DP: How long did it take to put Muslima together? SAMINA ALI: We began working on the exhibition two years ago, searching for funding. When funding came in, we began actively working on the exhibition last August. The exhibition launched in March 2013. It will remain live until the end of Dec. 2013. During this time, each day we will add new material to the exhibition. What you see today will be added to tomorrow, and so forth. Over the next few months, the exhibition will continue to grow wider, richer, deeper, and more complex. It’s exciting to have so many different voices, so many leading women on one platform.
DP: What would you like a viewer to take from the exhibition? SAMINA ALI: I’d like everyone to be involved — no matter their faith! Come and visit. Join the dialogue. If you are an artist or writer whose work falls under one of our topics, please consider submitting your work. We just ended a global call for submission but will announce a second one in Sept. If you happen to be a Muslim woman, please submit a Muslima Story! We have incredibly diverse ones from around the world. And everyone please sign the pledge to end discrimination of women worldwide. Our Speak Up! Listen Up! campaign requires no money or commitment other than to pledge that you’ll support women worldwide who are helping to bring about a just, equitable world.
In the May issue of Wallpaper*, there’s a piece I’d written a while back about artist Reena Kallat and the installation that she’s put up at Bhau Daji Lad Museum in Mumbai.
This public art piece is actually commissioned by ZegnArt, which is the fashion brand Ermenegildo Zegna’s cultural activity arm. When I met Reena to talk about the work, she was in frantic mode. The installation was going to be rigged up on the facade of the museum in a couple of days, would they need cranes, what are the measurements, should we have noodles for lunch… the questions were endless. Somehow, in the midst of all that, Reena and I spent a few hours talking about work and art and life. To put the whole transcript here would mean a seriously massive post, so here are selected excerpts. I’ll put up the article once I’ve scanned it.
On Public, an international public art programme sponsored by ZegnArt.
ZEGNA’S PUBLIC will begin with working with one artist in India, one project in Turkey and one in Brazil. In each country, what they want to do is to help realise a work. It’s like an award instituted for each place. … What Zegna plans to do is partner with a local institution everywhere and in this case, they chose to work with Bhau Daji Lad Museum because of the contemporary art program. We don’t have another institution that’s doing an interesting program like this. But it’s also a city museum, it archives the artisanal and industrial past. That was my interest.
The fact that the museum itself had undergone a change of name, from being the Victoria and Albert Museum to the BDL, and that sort has its resonance in the city in terms of street names being changed from colonial names to indigenous names. I was interested at how else one could extend this, into looking at how streets reflect the imagination of the city, in what manner street names define the identity of the city, do street names mean anything to people, and so on.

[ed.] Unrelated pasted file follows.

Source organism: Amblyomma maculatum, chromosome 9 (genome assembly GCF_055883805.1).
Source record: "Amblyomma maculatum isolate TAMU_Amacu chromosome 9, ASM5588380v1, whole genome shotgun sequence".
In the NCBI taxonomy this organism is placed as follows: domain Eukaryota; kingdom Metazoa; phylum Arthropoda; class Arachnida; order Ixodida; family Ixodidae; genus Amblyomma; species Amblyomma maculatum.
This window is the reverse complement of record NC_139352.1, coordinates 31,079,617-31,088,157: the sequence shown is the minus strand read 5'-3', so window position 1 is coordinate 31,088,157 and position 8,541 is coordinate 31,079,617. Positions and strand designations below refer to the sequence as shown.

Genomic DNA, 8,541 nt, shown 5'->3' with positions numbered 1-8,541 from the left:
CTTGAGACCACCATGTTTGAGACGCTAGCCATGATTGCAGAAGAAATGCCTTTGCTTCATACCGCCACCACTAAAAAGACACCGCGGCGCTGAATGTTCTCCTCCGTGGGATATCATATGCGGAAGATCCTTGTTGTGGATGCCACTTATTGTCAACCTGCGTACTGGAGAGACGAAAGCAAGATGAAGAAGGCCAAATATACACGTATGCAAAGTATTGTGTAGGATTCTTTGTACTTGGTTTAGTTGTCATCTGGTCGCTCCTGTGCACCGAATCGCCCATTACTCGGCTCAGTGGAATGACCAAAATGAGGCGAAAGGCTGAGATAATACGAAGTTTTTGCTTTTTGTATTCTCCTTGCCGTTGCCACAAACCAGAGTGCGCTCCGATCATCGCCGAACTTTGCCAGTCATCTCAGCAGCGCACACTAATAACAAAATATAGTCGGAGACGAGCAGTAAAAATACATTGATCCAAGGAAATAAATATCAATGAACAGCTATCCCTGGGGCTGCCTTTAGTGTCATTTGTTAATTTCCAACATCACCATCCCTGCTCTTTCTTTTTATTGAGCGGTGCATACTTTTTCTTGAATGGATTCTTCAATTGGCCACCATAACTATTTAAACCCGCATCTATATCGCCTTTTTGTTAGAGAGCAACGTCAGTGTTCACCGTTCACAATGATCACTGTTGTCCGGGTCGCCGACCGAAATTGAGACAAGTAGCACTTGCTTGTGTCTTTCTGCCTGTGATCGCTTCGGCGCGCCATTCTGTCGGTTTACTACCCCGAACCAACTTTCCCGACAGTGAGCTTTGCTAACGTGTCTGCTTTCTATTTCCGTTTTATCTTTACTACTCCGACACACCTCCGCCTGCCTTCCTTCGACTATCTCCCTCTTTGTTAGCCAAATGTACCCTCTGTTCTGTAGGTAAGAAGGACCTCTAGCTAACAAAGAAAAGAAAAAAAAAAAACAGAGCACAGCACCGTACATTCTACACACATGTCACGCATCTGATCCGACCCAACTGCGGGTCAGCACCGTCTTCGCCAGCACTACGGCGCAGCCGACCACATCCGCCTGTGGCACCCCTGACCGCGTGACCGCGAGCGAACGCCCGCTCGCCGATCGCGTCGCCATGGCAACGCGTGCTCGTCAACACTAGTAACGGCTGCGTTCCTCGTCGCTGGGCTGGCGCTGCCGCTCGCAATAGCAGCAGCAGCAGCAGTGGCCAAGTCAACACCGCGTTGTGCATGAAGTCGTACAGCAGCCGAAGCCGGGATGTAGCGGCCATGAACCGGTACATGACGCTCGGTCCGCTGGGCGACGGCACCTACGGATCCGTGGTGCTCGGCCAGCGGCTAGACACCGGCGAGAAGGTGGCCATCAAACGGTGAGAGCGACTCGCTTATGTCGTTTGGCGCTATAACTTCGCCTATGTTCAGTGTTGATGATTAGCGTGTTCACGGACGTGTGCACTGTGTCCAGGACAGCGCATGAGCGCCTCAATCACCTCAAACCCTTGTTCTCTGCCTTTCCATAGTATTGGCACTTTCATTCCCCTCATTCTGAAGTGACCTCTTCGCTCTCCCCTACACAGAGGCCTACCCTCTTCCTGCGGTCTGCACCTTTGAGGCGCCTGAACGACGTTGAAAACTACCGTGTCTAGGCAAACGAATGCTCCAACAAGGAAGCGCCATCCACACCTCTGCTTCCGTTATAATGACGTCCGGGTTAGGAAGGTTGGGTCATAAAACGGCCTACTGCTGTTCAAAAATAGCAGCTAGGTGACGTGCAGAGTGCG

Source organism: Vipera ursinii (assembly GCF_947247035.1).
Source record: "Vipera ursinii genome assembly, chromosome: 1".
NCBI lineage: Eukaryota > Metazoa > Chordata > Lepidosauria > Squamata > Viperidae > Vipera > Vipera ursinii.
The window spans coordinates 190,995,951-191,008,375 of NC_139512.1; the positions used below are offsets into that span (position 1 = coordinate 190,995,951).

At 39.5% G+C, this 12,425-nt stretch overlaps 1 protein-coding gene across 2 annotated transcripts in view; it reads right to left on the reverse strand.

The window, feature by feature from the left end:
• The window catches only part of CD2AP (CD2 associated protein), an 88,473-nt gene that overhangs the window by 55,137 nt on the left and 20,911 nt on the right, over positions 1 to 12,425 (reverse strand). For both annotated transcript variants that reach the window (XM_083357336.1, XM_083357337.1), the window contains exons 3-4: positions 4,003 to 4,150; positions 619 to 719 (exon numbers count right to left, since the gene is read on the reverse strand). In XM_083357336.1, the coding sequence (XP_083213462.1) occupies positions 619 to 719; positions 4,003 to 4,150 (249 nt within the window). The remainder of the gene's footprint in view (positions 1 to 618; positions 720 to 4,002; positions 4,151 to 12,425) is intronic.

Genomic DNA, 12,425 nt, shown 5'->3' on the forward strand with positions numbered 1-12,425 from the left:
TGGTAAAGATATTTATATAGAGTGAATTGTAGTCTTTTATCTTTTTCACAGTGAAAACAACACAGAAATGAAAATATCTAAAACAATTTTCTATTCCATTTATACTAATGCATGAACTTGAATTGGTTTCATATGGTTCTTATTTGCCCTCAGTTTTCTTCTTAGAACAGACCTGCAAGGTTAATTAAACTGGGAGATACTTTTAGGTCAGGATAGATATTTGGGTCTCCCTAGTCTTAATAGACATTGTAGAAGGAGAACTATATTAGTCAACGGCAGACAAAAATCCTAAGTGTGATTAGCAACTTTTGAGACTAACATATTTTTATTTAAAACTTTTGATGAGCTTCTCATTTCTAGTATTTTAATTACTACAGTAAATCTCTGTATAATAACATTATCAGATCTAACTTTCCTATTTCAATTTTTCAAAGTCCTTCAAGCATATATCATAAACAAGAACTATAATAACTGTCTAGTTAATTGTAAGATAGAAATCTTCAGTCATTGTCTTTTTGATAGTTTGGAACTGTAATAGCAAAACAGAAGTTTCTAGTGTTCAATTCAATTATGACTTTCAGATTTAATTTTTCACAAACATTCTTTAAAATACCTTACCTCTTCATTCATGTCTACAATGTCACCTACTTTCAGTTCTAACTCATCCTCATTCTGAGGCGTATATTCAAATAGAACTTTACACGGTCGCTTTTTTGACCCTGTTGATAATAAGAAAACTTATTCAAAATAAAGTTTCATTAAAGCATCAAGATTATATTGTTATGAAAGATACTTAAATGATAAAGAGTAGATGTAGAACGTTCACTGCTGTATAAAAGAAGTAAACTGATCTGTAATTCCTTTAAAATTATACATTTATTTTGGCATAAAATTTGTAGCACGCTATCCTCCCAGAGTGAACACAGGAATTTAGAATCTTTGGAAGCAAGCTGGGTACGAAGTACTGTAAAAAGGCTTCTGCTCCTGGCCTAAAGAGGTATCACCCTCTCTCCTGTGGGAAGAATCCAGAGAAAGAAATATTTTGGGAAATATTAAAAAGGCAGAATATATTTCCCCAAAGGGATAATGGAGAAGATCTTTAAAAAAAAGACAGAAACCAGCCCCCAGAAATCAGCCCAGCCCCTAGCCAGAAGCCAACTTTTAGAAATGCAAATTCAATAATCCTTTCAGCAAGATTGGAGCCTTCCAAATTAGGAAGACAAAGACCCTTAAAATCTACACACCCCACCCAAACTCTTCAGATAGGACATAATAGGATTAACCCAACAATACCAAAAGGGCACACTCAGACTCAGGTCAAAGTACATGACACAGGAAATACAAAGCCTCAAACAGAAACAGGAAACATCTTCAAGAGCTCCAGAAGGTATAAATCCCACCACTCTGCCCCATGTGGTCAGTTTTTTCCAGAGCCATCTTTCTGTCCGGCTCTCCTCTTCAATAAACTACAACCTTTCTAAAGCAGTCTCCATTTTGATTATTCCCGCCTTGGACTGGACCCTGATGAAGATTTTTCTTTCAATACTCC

On public art
I always find [public] art can be a real imposition. It’s used by all kinds of public and doesn’t really announce itself or asks for any consensual, it just comes and sits there. …
It’s also such a rare opportunity to work in public space [in India]. I’ve done larger pieces at say, the Kennedy Centre [the piece she made was a massive fallen pillar out of some 30,000 rubber stamps]. But these are opportunities that don’t come often being here [in India] and I think part of the artist’s thing is to be able to imagine, to think of this large canvas field which is difficult because you can’t be floating in a dream world when you know you can’t realise them. That’s what this project just allowed me to do.
On the piece she created for Public, which is a massive spider web made of huge rubber stamps.
This web is attached to the facade of Bhau Daji Lad Museum. If you go up to the rubber stamps dangling at eye level in the lower parts of the building, you’ll see there are street names written in English and Hindi. They’re all streets whose names have been changed because the original names were considered too colonial.
One was also looking at the city and its relationship to the museum and making a place in the city and how that relationship has changed. … The building itself is just so beautiful that I couldn’t think of anything else that would look like another decorative element on it.
The rubber stamp allows me to combine text and image and physicality. It has all the metaphorical underpinnings of being a bureaucratic apparatus, the idea of the meaninglessness of the bureaucratic which a lot of the names are, in that they have no real relationship to the city. Either they’re geographic or commemorative.